Angels in America, Part One: Millenium Approaches

Angels in America, Part One: Millenium Approaches



Act One

Rabbi Isidor Chemelwitz of the Bronx Home for Aged Hebrews (played by the same actress playing Hannah Pitt) stands onstage with a small coffin. It is late October, 1985. He delivers a eulogy for Sarah Ironson, Louis’s grandmother, in a heavy Eastern European accent. Sarah, whom he says he did not actually know very well, represents an entire generation of people who “crossed the ocean,” who landed in America, “the melting pot that never melted,” and who struggled “for the family, for the Jewish home.” He urges the mourners to preserve their ancient cultures and traditions, because “Pretty soon… all the old will be dead.”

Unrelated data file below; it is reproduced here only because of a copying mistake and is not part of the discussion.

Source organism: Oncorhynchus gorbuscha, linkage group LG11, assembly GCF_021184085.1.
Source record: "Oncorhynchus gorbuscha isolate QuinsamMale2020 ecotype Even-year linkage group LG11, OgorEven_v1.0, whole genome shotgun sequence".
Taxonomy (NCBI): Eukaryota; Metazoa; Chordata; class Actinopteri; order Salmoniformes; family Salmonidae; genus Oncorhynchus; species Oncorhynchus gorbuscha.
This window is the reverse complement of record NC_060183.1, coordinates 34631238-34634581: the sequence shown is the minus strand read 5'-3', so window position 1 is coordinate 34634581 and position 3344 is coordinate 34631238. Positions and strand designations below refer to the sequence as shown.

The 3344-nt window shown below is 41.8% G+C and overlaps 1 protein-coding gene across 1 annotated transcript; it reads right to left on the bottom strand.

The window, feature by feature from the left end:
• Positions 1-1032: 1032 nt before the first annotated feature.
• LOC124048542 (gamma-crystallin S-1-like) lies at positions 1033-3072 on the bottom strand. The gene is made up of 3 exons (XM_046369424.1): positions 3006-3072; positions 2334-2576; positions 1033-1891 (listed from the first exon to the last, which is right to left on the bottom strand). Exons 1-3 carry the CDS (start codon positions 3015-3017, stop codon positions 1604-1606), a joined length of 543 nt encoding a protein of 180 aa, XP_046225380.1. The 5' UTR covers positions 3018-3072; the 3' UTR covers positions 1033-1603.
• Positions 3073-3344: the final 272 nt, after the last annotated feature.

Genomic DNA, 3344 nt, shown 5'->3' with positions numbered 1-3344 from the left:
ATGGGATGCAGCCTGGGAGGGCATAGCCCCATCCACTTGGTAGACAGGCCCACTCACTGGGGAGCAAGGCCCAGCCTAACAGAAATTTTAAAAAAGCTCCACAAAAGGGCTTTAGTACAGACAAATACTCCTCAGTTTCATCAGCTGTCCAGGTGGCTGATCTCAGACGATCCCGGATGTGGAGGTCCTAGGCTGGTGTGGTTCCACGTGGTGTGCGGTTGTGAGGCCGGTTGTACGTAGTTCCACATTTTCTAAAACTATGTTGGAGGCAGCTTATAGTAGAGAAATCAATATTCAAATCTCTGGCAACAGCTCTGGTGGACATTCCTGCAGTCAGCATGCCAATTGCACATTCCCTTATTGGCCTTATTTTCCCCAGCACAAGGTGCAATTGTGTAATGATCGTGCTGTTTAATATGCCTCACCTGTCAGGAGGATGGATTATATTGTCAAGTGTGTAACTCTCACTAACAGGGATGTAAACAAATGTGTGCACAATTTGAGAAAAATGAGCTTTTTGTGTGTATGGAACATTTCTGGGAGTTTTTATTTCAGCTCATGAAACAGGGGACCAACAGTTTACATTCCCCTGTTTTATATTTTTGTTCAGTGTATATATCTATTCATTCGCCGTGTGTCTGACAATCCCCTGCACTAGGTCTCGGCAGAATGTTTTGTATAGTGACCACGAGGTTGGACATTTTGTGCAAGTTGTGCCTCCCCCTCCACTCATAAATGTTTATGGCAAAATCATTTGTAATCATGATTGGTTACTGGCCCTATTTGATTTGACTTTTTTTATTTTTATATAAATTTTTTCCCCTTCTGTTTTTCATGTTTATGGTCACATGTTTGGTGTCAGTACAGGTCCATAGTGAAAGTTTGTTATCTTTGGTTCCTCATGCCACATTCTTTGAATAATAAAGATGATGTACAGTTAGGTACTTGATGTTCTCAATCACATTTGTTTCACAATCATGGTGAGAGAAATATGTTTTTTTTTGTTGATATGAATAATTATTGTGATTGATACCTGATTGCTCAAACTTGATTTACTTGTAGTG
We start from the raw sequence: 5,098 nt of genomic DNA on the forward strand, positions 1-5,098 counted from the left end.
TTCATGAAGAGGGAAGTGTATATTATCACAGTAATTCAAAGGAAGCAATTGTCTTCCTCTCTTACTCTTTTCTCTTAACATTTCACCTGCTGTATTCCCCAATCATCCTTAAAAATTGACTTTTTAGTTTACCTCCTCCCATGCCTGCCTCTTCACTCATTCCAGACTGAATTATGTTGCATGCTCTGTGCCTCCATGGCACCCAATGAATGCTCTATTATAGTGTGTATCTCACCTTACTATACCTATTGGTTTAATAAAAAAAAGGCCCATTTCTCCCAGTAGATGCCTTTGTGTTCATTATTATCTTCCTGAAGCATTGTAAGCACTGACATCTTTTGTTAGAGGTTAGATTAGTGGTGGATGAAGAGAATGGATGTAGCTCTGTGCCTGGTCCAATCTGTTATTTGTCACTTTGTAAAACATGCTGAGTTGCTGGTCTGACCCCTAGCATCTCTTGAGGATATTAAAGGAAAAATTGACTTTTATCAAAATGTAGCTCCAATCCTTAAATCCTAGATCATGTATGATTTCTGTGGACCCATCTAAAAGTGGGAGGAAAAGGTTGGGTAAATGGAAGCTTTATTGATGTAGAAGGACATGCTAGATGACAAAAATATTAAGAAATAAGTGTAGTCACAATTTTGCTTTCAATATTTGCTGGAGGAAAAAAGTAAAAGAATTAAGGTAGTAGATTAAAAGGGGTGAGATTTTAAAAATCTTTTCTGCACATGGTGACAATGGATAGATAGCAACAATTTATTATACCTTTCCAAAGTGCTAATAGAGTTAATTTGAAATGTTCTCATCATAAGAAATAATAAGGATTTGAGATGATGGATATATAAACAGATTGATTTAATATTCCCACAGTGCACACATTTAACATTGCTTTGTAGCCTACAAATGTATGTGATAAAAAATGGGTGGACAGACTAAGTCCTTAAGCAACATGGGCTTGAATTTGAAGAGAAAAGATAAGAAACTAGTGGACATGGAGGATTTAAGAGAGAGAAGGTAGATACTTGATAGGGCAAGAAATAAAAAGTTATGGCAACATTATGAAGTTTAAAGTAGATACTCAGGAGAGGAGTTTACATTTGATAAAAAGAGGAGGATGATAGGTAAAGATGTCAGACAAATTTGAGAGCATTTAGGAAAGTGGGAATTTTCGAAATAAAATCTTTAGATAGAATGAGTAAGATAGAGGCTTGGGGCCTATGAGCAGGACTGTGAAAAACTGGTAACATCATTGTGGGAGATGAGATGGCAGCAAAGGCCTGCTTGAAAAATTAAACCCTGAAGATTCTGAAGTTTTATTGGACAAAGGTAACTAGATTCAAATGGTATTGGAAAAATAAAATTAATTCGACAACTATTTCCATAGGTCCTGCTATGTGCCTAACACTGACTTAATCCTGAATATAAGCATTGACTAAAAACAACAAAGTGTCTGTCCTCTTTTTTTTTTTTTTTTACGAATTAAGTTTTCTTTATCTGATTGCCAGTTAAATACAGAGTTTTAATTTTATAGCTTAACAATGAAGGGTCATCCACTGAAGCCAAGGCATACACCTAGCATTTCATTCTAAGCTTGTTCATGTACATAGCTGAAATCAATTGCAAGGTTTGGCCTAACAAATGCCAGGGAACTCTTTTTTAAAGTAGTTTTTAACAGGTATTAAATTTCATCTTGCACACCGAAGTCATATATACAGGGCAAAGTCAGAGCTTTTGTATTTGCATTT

It is the same day and we are in the office of Roy Cohn, a successful New York Republican lawyer with tremendous political influence. Roy is juggling several phone calls with various clients, spitting and cursing as he does so, while Joe Pitt, a chief clerk for the Federal Court of Appeals, patiently waits in his office. Finally, Joe asks Roy to stop taking

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